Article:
When I first caught sight of this novel’s cover art (as given to me by Ms Steele), I must say, I was quite curious at where the character’s eyes were cast – such a serious expression and a curiously fiery sky in the background. Her eyes stand so very resolute in their stare, you see. It could be twilight or it could be a forbearance of strife. The historical etching of place was quite apparent and I liked the overlays of graphics as well. The short quotation caught my eye, as I am attracted to stories of adversity in which the writers knit a layering of survival threaded through hope and the joys life can bestow us when we’re least expecting to find merriment.

The author’s dedication to both a specific locale and to her husband was most endearing – you gathered a true sense of what anchours Ms Steele and what uplifts her heart and spirit the most. I was definitely keen on visiting Grays Lake myself after such a hearty glimpse into what gives her such a renewal of memory and mirth of happiness.

Blog Book Tour | For Steele’s sophomore release (“#SodaSprings”) she’s knit us inside a wicked lovely Western where Hope guides the characters towards redeeming the Light of their lives!Soda Springs

“Father!” Tessa jumped off the porch, skipping the four steps and landing with her bare feet on the dusty cobbles, making a soft thud. She raced toward the man silhouetted by the flames. “Father, what are you doing?” She whispered her shout as loudly as she dared, fearful of waking the rest of her family. “Stop!”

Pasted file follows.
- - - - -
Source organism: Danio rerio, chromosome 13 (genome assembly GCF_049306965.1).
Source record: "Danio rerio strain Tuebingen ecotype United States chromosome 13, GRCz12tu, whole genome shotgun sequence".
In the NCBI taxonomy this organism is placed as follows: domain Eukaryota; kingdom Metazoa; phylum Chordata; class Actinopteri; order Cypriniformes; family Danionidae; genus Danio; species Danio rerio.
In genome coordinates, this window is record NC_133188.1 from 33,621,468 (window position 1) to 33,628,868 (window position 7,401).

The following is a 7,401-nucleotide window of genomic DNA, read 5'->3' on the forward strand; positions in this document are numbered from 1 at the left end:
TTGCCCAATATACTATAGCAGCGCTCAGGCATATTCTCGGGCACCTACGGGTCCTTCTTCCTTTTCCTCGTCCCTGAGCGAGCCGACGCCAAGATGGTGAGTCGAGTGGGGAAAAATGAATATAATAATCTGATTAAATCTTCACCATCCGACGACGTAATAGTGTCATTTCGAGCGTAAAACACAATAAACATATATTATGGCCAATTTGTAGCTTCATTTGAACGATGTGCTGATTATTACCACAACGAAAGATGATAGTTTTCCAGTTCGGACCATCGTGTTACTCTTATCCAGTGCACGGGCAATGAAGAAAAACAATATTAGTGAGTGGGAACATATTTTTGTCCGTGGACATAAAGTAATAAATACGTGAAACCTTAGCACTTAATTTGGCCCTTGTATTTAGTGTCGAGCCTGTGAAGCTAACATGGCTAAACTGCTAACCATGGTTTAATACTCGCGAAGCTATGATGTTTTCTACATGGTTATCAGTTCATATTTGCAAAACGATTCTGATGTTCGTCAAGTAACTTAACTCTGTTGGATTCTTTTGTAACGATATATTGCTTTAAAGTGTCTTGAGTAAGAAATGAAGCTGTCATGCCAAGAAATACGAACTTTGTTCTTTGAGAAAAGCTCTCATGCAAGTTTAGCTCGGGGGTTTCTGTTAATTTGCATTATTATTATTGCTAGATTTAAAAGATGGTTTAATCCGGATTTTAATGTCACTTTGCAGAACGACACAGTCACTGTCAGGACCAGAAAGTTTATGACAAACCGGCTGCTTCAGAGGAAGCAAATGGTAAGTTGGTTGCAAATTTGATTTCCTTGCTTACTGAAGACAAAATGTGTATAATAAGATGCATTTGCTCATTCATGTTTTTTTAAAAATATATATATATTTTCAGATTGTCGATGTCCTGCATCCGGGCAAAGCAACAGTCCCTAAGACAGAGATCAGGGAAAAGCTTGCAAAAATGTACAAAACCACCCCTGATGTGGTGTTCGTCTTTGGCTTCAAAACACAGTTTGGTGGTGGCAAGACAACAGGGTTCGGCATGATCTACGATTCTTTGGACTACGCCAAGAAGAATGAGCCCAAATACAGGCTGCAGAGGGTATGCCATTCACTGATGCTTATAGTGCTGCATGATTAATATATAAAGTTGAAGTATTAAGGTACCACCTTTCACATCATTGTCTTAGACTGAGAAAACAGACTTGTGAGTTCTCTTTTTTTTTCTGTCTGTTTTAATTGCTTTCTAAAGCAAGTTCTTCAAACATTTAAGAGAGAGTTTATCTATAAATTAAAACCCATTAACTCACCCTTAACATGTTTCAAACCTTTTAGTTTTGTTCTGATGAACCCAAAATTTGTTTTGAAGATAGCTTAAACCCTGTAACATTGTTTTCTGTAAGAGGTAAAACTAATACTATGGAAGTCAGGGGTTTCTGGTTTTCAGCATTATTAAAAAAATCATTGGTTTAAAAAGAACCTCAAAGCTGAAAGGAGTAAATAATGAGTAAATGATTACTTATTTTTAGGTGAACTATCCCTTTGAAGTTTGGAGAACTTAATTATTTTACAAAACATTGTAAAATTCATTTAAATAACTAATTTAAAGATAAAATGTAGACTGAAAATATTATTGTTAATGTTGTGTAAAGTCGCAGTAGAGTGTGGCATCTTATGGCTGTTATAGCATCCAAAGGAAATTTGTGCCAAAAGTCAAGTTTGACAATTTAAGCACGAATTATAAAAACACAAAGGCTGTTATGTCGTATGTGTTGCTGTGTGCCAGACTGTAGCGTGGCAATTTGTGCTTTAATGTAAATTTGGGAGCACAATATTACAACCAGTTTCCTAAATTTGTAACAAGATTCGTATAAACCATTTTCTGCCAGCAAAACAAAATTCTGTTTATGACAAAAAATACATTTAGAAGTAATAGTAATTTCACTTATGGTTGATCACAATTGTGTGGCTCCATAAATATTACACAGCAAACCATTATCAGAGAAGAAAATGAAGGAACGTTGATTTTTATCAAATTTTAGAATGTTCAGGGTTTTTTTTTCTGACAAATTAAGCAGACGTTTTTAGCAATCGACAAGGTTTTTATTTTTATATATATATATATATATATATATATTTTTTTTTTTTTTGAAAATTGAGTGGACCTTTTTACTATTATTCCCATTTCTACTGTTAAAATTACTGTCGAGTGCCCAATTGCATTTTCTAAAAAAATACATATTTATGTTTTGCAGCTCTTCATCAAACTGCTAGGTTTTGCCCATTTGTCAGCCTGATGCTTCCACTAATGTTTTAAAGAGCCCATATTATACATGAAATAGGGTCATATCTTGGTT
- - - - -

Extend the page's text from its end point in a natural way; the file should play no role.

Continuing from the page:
“Go back inside,” he hissed at her, scarcely turning his head in her direction as he tossed a jacket into the fire.

“Your uniform . . .” She gasped in horror. Flames consumed the gray woolen coat and trousers. “Why?”

When Tessa Darrow discovers her father burning his Confederate uniform, she has no idea that his secret torment will devastate their family and drive them from their home in North Carolina. In 1865, her family treks along the Oregon Trail until tragedy strikes, leaving Tessa and her father to build a new life in Soda Springs, Idaho, a town settled by a group of exiled Mormons. For Tessa to find happiness in her future, she must learn to forgive and grow from the hurt and hardships in her past.

This sweeping story illuminates an oft-forgotten era in LDS Church history and highlights the history of Soda Springs, Idaho--referred to by early travelers as "an oasis on the Oregon Trail." Filled with drama, humor, and enduring love, it's a thrilling read for history buffs and romantics alike.